Bintulu, Malaysia History


Brooke dynasty

Fort Keppel in 1868

from Wikipedia by Unknown Public domain

James Brooke was appointed the White Rajah of Sarawak by the Bruneian Empire in 1841. In 1861, the Sultanate of Brunei ceded the Bintulu region to Brooke. Bintulu was a small settlement at that time. A wooden fort named Fort Keppel was built in the village, named after Sir Henry Keppel, who was a close friend of the Rajah James and Charles Brooke. Sir Henry Keppel was responsible for crushing the Dayak piracy in the Saribas between 1840 and 1850. Meanwhile, Charles Brooke was a nephew of James Brooke and would later become the latter's successor as the second Rajah of Sarawak. Odoardo Beccari, an Italian botanist, visited Bintulu in 1867. On 4 August, he started his journey on a gunboat named "Heartsease", which was to send $6,000 to Brunei for concessions being made to James Brooke in the Mukah and Bintulu regions. He went to Labuan before coming back to Bintulu. He dropped off at Kemena River on 13 August 1867. His observations of the village were recorded as follows:
The houses of the Melanau people were built in rows on both sides of the Kemena River, mostly furnished by Nipah and Sago palms. Each house had its own shed projection into the entrance of the river, which was used for the processing of Sago palms. On 8 September 1867, the first Sarawak General Council meeting (now Sarawak State Legislative Assembly) took place here. It was made up of 21 elected local community members (five British officers and 16 Malay and Melanau local chiefs). The Council was formed by Raja Muda Charles Brooke under orders from Rajah James Brooke. The Council is the oldest state legislative assembly in Malaysia.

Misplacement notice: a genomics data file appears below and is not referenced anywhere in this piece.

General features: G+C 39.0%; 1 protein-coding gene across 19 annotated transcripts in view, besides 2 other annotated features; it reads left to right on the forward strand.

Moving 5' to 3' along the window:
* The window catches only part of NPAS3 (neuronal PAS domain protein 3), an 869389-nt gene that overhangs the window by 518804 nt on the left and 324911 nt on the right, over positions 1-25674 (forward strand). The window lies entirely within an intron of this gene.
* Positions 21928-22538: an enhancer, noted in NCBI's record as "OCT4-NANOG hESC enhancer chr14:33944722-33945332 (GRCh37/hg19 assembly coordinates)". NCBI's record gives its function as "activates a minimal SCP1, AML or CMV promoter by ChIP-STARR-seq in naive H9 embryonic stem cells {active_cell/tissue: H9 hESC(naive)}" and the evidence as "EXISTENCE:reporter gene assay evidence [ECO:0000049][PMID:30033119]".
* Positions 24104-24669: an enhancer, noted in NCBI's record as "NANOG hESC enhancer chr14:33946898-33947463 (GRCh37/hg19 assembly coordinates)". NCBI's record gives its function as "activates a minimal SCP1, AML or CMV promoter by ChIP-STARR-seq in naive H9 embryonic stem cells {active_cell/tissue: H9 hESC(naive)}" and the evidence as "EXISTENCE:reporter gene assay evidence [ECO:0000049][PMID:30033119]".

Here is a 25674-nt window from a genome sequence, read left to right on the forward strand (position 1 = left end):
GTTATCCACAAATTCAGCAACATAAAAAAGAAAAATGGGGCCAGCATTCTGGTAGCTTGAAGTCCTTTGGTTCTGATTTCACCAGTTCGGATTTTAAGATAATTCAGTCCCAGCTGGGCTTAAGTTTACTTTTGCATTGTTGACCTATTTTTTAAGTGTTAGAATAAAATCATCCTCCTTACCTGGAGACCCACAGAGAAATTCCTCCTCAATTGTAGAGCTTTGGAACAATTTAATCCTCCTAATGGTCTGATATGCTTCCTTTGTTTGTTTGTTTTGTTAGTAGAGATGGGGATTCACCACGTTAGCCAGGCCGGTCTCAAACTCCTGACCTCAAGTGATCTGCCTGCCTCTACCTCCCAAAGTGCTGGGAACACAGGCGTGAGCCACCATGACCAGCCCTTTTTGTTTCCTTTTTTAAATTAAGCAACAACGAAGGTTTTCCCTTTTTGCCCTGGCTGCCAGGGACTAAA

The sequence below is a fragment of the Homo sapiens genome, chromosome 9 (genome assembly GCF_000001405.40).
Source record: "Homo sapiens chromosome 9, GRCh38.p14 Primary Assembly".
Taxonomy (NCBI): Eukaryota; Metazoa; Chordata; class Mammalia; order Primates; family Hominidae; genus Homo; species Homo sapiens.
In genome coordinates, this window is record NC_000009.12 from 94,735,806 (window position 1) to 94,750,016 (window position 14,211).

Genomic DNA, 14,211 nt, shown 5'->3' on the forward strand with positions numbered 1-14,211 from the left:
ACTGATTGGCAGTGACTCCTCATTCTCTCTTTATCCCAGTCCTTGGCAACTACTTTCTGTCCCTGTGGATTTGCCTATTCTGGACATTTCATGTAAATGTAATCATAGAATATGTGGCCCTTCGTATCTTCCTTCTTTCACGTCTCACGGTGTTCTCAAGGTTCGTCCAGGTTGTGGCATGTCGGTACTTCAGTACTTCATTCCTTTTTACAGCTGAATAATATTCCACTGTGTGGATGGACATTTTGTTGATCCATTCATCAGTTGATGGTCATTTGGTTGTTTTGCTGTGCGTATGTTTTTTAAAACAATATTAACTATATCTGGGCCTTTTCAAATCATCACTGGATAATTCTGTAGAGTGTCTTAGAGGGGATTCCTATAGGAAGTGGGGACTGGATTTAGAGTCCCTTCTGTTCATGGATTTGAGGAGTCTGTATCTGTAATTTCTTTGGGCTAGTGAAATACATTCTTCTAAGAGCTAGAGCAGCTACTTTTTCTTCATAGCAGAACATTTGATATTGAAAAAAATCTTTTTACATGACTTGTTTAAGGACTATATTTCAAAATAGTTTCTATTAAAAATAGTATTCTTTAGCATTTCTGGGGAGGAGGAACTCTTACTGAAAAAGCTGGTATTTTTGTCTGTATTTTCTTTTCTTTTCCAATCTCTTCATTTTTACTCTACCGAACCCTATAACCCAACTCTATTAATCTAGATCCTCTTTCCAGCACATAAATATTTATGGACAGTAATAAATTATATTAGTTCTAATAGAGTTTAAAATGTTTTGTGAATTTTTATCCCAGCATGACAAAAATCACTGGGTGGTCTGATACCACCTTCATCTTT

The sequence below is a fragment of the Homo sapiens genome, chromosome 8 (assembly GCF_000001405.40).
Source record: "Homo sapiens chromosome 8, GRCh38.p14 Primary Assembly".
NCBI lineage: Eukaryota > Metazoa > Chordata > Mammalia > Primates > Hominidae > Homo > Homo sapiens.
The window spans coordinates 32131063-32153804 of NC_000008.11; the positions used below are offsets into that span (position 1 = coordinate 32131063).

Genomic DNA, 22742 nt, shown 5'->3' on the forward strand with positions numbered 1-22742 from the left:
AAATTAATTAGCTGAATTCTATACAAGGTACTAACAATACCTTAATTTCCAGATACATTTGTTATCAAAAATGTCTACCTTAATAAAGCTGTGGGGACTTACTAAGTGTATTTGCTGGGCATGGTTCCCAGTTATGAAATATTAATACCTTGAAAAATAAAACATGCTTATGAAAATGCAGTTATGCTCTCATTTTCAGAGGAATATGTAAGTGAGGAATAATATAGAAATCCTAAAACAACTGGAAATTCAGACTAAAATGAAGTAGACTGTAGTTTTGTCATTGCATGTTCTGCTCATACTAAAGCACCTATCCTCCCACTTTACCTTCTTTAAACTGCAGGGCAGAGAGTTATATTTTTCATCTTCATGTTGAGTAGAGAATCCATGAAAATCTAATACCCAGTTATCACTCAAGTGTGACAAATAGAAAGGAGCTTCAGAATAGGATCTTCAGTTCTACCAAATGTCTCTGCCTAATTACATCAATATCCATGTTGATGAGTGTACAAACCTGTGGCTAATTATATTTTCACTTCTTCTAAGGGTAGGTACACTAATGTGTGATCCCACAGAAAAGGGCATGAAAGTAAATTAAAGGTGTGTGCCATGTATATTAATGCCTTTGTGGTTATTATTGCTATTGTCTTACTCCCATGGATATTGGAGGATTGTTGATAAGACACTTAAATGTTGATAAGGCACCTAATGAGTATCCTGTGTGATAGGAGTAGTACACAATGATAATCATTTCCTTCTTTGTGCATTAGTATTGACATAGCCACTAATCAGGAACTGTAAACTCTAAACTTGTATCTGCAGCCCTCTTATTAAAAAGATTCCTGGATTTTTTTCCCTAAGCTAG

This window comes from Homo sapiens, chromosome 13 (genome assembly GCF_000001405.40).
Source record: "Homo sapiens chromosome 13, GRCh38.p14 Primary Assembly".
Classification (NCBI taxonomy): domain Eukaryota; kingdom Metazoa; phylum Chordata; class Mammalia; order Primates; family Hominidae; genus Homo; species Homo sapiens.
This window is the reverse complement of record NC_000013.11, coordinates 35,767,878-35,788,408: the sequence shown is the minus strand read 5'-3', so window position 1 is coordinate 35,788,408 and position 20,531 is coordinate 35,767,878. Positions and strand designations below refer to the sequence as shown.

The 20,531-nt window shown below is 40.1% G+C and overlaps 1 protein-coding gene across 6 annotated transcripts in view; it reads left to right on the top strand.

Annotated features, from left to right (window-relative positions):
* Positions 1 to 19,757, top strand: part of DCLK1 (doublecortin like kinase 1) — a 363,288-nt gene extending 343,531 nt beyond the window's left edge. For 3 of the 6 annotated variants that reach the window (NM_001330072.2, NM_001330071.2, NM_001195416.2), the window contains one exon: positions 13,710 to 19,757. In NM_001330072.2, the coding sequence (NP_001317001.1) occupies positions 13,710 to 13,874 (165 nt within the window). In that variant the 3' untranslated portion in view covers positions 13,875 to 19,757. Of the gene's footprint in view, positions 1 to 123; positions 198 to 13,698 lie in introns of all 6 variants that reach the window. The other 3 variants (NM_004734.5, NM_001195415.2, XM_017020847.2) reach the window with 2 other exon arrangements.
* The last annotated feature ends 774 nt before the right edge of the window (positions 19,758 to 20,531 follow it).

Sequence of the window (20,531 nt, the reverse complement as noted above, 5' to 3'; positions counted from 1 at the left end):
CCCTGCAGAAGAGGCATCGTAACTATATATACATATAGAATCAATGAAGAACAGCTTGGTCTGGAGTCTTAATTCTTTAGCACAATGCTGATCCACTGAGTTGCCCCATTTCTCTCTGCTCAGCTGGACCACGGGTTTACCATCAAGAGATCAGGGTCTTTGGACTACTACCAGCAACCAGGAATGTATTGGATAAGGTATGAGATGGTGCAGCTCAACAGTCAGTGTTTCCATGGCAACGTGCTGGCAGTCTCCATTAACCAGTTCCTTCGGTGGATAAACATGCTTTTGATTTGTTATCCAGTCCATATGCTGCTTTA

Japanese occupation

During World War II, Rajah Charles Vyner Brooke ordered the construction of airstrips in Kuching, Oya, Mukah, Bintulu, and Miri. Construction of the Bintulu airstrip was started in 1934 under the direction of C.W. Bailey, a Works and Building Inspector for the British Royal Air Force . All the airstrips were completed except for the Bintulu airstrip, where construction was discontinued in October 1938 due to financial reasons. Japanese forces landed in Miri on 16 December 1941. Sarawak fell into Japanese hands when they conquered Kuching on 24 December 1941. When the Japanese invaded Sarawak, Charles Vyner Brooke already left for Sydney (Australia) before the attack while his officers were captured by the Japanese and interned at the Batu Lintang camp. During the Japanese occupation, the Japanese used the airstrip for military purposes. However, the airstrip was heavily bombed by Allied forces. The British began reconstruction of the airstrip after the war; during the project many unexploded bombs were unearthed.